Prior to this opportunity to kneecap the same Lubbock Menace that bullied Michigan out of REM sleep, Little Brother won in East Lansing, Ann Arbor and Indianapolis, taking two title games from the Basketball School an hour to the southeast. Had the Wolverines been able to make all 33 of the shots they missed that night, they could have been presented with a very rare Fourth Time’s the Charm opportunity - and in a return trip to the Final Four.
Pessimistically, Michigan State was denied an opportunity to hit for the pain cycle. But we now know this volume of Charlie Browning for one school in a single season/single sport is mathematically plausible. It's as if scientists discovered a new, faraway planet that looks like Michael Jordan's crying face.
But let’s be clear - there’s no pleasure to be found in Michigan State winning anything, let alone returning to the Final Four; this is about the preferred condition of the Michigan Wolverines whom this academic year had realistic championship aspirations in the two sports we generally care about the most. It began with Michigan’s offensive line being turned inside out in South Bend, setting forth the conditions that married all of the peaks and valleys necessary to tilt Ohio State’s mild debate in favor of waterboarding.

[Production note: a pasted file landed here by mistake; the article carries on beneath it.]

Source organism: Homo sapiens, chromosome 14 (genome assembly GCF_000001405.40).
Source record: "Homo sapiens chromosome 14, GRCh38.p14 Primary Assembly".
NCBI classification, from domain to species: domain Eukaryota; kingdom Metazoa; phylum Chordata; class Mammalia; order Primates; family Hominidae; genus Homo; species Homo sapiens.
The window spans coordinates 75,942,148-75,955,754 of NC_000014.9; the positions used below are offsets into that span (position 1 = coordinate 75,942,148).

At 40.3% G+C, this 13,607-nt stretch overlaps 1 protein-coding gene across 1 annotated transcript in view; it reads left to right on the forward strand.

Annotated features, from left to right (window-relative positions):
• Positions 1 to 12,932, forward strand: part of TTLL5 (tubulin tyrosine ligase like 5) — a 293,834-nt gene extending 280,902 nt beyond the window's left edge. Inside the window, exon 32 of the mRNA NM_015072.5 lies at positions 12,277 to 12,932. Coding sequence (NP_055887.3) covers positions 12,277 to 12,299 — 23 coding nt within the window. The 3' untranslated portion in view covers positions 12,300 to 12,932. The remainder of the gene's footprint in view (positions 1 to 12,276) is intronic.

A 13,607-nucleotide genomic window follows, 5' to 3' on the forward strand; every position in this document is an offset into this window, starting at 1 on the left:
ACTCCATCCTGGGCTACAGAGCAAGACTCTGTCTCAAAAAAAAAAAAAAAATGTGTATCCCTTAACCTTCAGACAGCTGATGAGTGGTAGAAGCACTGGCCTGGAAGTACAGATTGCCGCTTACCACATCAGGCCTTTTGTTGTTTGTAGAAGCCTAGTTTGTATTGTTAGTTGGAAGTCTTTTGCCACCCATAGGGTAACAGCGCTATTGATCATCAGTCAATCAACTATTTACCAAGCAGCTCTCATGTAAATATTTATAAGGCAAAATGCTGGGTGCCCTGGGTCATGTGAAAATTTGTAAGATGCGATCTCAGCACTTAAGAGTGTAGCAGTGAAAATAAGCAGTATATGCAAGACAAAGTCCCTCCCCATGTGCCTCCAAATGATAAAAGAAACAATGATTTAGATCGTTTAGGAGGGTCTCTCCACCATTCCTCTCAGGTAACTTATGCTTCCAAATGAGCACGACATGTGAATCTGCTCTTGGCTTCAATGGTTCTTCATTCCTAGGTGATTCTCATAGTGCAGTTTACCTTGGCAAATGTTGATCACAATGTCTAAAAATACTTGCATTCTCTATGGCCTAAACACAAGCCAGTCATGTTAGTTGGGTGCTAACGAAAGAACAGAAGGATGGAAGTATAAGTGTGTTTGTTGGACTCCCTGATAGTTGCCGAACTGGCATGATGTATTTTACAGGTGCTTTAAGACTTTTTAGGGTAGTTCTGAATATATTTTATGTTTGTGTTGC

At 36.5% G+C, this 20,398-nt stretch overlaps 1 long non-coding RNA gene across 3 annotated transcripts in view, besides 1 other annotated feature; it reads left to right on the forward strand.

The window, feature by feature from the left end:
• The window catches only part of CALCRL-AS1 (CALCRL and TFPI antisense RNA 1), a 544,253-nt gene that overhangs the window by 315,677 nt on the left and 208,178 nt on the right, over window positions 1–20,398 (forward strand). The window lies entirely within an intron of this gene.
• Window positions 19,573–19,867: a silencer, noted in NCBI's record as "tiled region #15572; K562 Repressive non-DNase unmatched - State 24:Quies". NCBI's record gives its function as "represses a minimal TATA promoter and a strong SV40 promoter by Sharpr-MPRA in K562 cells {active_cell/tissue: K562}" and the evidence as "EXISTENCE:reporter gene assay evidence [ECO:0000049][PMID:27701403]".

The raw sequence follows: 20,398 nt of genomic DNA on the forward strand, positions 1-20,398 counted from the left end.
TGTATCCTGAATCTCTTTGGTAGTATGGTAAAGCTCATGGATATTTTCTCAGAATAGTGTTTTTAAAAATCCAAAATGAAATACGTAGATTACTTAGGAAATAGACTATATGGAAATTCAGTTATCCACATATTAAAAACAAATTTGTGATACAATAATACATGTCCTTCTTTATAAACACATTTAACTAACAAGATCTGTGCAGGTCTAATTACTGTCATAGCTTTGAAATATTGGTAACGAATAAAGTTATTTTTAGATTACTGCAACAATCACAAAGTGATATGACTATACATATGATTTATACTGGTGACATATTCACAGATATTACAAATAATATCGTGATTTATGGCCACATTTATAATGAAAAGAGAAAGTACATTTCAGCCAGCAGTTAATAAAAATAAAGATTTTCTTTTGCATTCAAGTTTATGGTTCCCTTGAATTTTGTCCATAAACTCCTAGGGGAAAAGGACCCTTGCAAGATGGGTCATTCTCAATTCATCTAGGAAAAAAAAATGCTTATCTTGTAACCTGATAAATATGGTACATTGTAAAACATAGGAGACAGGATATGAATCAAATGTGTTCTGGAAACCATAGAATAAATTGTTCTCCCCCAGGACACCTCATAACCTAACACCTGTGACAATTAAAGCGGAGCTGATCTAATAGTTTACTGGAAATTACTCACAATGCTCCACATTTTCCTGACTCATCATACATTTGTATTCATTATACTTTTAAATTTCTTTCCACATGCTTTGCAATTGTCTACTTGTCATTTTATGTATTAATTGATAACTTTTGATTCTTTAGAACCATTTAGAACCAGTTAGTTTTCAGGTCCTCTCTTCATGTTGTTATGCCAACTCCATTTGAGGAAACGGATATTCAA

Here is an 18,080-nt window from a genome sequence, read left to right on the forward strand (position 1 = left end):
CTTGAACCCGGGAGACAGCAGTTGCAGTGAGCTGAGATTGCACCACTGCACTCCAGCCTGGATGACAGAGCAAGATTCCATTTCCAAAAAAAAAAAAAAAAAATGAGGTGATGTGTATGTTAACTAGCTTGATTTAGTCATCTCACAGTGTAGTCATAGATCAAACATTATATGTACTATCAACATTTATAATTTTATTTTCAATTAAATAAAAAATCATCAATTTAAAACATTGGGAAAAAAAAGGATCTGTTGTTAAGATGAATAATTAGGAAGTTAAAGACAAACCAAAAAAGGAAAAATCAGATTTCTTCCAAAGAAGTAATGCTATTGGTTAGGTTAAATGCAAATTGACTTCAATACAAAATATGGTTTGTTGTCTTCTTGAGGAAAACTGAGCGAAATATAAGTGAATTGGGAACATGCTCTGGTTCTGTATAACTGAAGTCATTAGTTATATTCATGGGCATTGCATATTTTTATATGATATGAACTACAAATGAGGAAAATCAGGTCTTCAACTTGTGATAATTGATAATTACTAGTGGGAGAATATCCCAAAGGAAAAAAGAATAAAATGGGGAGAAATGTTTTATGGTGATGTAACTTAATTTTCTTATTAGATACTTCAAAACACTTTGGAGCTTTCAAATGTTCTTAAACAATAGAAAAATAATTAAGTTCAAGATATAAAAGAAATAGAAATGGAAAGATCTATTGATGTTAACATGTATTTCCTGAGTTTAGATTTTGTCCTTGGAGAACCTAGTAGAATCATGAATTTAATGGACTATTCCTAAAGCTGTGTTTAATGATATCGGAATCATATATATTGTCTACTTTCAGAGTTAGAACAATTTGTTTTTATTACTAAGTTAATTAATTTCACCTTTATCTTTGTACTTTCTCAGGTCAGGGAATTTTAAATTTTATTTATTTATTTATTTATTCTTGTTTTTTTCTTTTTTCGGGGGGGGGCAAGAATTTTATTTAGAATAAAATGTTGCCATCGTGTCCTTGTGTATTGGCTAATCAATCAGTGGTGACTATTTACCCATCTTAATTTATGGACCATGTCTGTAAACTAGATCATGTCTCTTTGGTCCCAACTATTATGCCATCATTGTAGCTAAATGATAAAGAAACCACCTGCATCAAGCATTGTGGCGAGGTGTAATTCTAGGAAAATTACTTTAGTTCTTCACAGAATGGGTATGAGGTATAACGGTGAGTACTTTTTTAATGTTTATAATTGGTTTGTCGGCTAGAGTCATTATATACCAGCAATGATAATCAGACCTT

The football team bounced back quickly and consistently, producing win after win that shifted The Victors from song lyrics to game recaps. Puffery returned to fan base and the locker room, and a Revenge Tour was publicly conceived to celebrate the impending justice en route to the undeserving vandals from the 2017 season.
Some of you prefer this Michigan, drunk on confidence. It was a tough season for those of you still missing Brian Ellerbe, Tommy Amaker, Rich Rodriguez giving Josh Groban sermons and free football tickets with the purchase of two Cokes. That puddly Michigan doesn't exist at the moment. You should get used to the one delivers shattering disappointment while getting just a little too close to the brink of its early 20th century greatness.
It's past time for all of you to brush up on your quadrisyllabic German. This mild debate will continue, but as long as Charlie Brown ends up flat on his back - the rest is details.